If there is one thing I haven’t disclosed on this blog until this point it is that I LOVE the dark, sinister, and disturbing origin of many a well known fairy tale.
From Cinderella’s eldest sister cutting off her toes in an attempt to fit into the glass slipper courtesy of the Brother’s Grim (aptly named) to Little Red being eaten by the wolf in a variation of Little Red Riding Hood, nothing makes me laugh more than finding out Disney got it way wrong.
Because of my love for the macabre fairy tale you can now understand why I was very excited to learn that Leigh Bardugo was releasing a collection of short stories set in her wickedly addicting ‘Grisha Verse’.
Did The Language of Thorns: Midnight Tales and Dangerous Magic live up to my impish expectations? Keep on reading to find out my thoughts and opinions.
The Language of Thorns: Midnight Tales and Dangerous Magic by Leigh Bardugo
Publisher: Imprint (September 26, 2017)
Print Length: 281 pages
Audiobook Length: 6 hrs 30 mins
Narrator: Lauren Fortgang
Love speaks in flowers. Truth requires thorns.
Travel to a world of dark bargains struck by moonlight, of haunted towns and hungry woods, of talking beasts and gingerbread golems, where a young mermaid’s voice can summon deadly storms and where a river might do a lovestruck boy’s bidding but only for a terrible price.
Inspired by myth, fairy tale, and folklore, #1 New York Times–bestselling author Leigh Bardugo has crafted a deliciously atmospheric collection of short stories filled with betrayals, revenge, sacrifice, and love.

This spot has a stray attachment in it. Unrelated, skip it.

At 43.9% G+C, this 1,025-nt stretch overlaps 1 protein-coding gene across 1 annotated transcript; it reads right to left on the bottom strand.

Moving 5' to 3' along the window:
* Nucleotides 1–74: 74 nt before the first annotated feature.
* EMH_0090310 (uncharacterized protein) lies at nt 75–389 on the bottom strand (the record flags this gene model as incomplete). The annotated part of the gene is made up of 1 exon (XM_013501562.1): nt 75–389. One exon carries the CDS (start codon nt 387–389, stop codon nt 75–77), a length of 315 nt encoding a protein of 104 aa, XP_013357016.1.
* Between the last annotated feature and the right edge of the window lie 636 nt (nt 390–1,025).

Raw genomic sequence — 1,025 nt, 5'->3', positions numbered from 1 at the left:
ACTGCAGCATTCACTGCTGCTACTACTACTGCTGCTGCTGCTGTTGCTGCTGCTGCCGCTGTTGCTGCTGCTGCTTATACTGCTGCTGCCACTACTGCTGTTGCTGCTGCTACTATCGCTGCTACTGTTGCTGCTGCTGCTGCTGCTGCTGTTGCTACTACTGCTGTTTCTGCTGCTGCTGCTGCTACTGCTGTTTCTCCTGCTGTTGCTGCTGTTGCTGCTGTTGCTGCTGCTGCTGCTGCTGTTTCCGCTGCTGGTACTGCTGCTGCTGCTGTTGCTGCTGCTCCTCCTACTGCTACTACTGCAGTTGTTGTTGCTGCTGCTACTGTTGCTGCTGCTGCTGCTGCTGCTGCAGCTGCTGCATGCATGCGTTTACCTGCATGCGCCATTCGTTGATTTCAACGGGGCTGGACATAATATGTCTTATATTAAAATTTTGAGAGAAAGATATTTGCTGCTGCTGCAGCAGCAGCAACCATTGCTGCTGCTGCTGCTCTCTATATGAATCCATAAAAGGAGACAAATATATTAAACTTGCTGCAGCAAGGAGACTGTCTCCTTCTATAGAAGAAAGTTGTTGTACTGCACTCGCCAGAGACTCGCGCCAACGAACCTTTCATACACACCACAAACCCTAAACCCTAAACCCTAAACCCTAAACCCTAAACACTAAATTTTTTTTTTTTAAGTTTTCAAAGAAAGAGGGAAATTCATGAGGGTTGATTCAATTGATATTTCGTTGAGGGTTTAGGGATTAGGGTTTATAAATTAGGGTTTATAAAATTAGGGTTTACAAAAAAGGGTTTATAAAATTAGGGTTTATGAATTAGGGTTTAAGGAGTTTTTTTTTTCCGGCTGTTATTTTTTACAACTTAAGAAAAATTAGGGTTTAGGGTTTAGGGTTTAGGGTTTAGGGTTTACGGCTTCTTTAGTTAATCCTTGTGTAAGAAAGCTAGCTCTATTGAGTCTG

This review is probably going to be unwaveringly bias given the fact that The Language of Thorns: Midnight Tales and Dangerous Magic is written by one of my favourite YA authors, Leigh Bardugo. I read both the Grisha Verse trilogy and the Six of Crows duology early in 2017, falling in love with both the world and the Bardugo’s unique writing style, so you better believe I was excited to dive back in with a short story collection.
The collection is divided into six stories of various myth, fairy tale, and fokelore. Each of the stories is accompanied by breathtaking blue and red illustrations, which start as boarders surrounding the text, growing into a beautiful full page illustration by the story’s conclusion.
As with any anthology there were stories that captivated every part of my imagination and others that fell by the wayside. My favourite short story was probably ‘When Water Sang Fire’ as it was as delectably dark as Hans Christian Andersen’s 1836 classic. (If you don’t know what I’m talking about, do yourself a favour and read Andersen’s A Little Mermaid, you’ll never look at the Disney film the same way). I instantly fell head over heals for Ulla and her misfit nature. She really balanced out the character of Signy, and I thought the latter’s ending was her just comeuppance.
Each story however left me with a feeling of these being the true endings to such classic stories as The Nutcracker and Hanzel and Gretel. Plus, I am a sucker for the ‘bad guy’ winning every now and then.
Overall Rating: 4 out of 5 stars.